What baggage are you carrying forward from the beginning of the year that was left unaddressed during the year?  It’s a hard question to ponder and to face, yet crucial if you are to enter a new decade with a clear plan for completion. 

There is nothing more draining to a business than a nagging issue, challenge or problem that is known and left unaddressed for a long period of time.  This toleration sucks the life out of you.  Most pressing are those darned human issues that still require a resolution.

Those darned humans!  

  • What leadership issue entered 2019 as a low hum that has become a rattle and a bang?   
  • What talent conversations were continually were relegated to the “I’ll get to it later” category? 
  • Who is still on your team who needed a dignified exit in 2019? 
  • Who is still waiting for simple feedback that could easily resolve an underground danger? 

Do you find yourself putting off the people issues at the expense of the health of your business?  You are not alone, and it is costing you.

Research from Joseph Grenny and David Maxfield, authors of the New York Times bestseller, Crucial Conversations, shows every conversation failure costs an organization an average of $7,500 and more than seven workdays. 

Why do you fail to deal directly with the people issues in your business and resolve them once and for all?  Well…. maybe because dealing with humans can be tricky.  Your discomfort butts up against their discomfort.  Your discomfort can distort your message.  Their discomfort (read:  fear) diminishes ability to fully listen.  Wow.  Forget about it – many choose to put this off and deal with less stressful issues like strategy, process or profit.  Ha! 

“Behind every communication problem is a sweaty ten-minute conversation that you don’t want to have.”
– Gay Hendricks, Author, The Big Leap

The people issues become toxic to your culture when left unaddressed.  You don’t want to carry a bag of unresolved people issues into the next decade.  You DO want to shore up your leadership, your courage and your communication to let some of that stuff go. Let’s create a powerful plan of thoughtful action. Here are some tips: 

1. Take Stock

Center yourself and create an emotional state of neutrality. Take a good look at the performance, attitude and results of your team. List the plusses and the minuses.  Prioritize the issues based upon level of pain and impact on the organization. 

2. Get the Facts

Without allowing yourself to get bogged down in the diminishing return of too much data, make sure that you have the appropriate facts.  Was there an over-arching business issue that created human issues?  What specific performance suffered?  What demonstratable results occurred?  Who, what, where, when, why and how will be important questions.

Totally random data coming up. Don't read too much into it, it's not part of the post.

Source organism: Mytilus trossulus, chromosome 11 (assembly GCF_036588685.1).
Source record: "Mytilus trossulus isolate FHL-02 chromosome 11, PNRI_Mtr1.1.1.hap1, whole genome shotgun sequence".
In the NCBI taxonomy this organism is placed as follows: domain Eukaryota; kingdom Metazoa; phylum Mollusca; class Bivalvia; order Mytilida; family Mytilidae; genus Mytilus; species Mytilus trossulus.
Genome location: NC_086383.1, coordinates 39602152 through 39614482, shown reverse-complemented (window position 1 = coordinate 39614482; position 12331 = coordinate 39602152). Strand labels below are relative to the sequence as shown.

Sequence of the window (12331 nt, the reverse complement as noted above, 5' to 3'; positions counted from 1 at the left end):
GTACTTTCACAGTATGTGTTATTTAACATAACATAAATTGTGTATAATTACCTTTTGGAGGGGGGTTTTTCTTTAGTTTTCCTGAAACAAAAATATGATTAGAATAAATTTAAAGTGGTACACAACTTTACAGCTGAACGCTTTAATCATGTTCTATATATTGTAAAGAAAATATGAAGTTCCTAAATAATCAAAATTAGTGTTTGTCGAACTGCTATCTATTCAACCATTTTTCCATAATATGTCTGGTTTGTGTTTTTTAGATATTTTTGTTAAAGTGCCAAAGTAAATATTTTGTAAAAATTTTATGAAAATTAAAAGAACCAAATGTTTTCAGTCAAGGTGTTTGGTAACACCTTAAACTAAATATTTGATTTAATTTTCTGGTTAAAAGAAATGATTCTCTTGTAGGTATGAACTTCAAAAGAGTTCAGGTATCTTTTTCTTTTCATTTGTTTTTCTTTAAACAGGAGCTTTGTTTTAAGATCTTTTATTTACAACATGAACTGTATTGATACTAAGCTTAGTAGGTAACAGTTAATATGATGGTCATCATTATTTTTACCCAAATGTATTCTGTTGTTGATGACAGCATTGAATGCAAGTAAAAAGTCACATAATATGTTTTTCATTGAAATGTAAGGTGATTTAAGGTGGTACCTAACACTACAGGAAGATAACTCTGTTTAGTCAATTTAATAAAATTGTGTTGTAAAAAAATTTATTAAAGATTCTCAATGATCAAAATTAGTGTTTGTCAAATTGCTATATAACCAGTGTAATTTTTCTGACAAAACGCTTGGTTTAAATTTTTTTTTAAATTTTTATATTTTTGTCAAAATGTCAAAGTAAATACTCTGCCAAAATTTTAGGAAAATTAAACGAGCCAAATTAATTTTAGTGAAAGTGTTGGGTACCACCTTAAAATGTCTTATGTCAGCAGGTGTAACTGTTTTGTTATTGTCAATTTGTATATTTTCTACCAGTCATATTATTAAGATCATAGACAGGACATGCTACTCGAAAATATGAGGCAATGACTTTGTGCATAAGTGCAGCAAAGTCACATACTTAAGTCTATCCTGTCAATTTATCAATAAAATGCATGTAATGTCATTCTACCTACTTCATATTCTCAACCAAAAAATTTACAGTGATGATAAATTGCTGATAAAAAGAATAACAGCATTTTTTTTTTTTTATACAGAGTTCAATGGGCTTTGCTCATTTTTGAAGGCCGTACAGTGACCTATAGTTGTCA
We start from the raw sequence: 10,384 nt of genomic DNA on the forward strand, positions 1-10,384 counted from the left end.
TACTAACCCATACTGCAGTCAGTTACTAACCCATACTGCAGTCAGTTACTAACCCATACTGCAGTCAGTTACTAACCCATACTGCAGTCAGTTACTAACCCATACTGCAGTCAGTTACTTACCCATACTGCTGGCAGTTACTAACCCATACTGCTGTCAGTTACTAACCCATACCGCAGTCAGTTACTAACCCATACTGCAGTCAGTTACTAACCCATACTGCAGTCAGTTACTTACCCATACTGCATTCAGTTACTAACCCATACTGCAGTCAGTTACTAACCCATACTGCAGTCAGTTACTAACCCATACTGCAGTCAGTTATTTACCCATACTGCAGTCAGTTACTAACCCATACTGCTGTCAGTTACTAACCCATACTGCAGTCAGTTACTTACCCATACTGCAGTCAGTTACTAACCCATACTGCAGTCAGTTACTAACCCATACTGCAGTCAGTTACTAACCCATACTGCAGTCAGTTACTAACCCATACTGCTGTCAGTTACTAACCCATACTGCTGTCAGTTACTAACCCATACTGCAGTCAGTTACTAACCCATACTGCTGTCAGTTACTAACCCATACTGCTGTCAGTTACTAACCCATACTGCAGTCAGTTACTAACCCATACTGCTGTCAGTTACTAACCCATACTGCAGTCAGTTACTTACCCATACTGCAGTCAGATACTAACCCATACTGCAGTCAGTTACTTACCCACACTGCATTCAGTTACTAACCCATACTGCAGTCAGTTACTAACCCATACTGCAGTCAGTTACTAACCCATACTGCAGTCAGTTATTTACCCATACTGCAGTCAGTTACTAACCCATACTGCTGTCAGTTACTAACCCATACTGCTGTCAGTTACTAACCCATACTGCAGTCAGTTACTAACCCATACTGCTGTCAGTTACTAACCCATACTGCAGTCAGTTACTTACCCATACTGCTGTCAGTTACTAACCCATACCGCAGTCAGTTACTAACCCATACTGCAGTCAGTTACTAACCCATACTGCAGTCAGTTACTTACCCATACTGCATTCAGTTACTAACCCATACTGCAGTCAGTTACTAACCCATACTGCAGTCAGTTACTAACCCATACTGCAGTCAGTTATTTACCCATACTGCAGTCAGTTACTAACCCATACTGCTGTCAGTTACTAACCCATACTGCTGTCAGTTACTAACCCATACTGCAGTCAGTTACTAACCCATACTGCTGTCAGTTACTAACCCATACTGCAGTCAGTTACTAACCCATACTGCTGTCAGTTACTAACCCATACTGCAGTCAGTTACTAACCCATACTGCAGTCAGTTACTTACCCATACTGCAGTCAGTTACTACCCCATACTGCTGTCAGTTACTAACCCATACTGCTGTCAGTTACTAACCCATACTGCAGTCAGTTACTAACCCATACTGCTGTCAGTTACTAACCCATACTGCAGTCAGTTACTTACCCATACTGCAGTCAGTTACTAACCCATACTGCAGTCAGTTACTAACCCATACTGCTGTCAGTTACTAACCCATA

3. Plan and Have the Conversation

The SBIC feedback formula of Situation, Behavior Observed, Impact of the Behavior and Change or Continuation Required is a good way to pre-frame the conversation.   

  • The Situation puts the conversation in context (“When you were talking to Joe….”).   
  • The Behavior Observed keeps the conversation about what can be altered, rather than about someone’s personality.  (“This is the behavior I observed…”) 
  • The Impact is buy-in.  When you articulate impact, accountability becomes clear. (The impact on the business is …)
  • Finally, the Change or Continuation part of the conversation is the brainstorm about how to continue what is working or how to change what is not.  (“To improve, make this change…” or “To continue, keep doing this….) 

Plan the formula and then have an honest and open conversation.  Make sure to listen! 

4. Make the tough decisions with dignity

What if you decide to let someone on your team go?  Do it with dignity. There is a behavior, an outcome, an expectation that is not meeting the standard.  Or perhaps they are not the right fit for the seat with no option to retain them.  Communicate clearly and with respect.  Manage your emotions and honor theirs. 

5. Give yourself some slack – you are doing the best you can with what you know.

Enough said!  To co-opt a familiar phrase, “practice makes perfect”.  Keep having the conversations and you will become more and more skilled over time. 

Left to your own devices, you may still struggle with the people component of your business.  People issues are hard!  You may need some help in the form of personal leadership or team leadership development.  Get the support!  Leadership and professional development are the best investments you could every make.  Leadership training or coaching exposes the issues, heals the wounds, enables the good players and strengthens communication (the glue). 

Have the conversations.  Make the decisions.  Resolve the unresolved.  This time next year, you will be celebrating a clean slate and be ready to tackle the next set up up-leveled opportunity!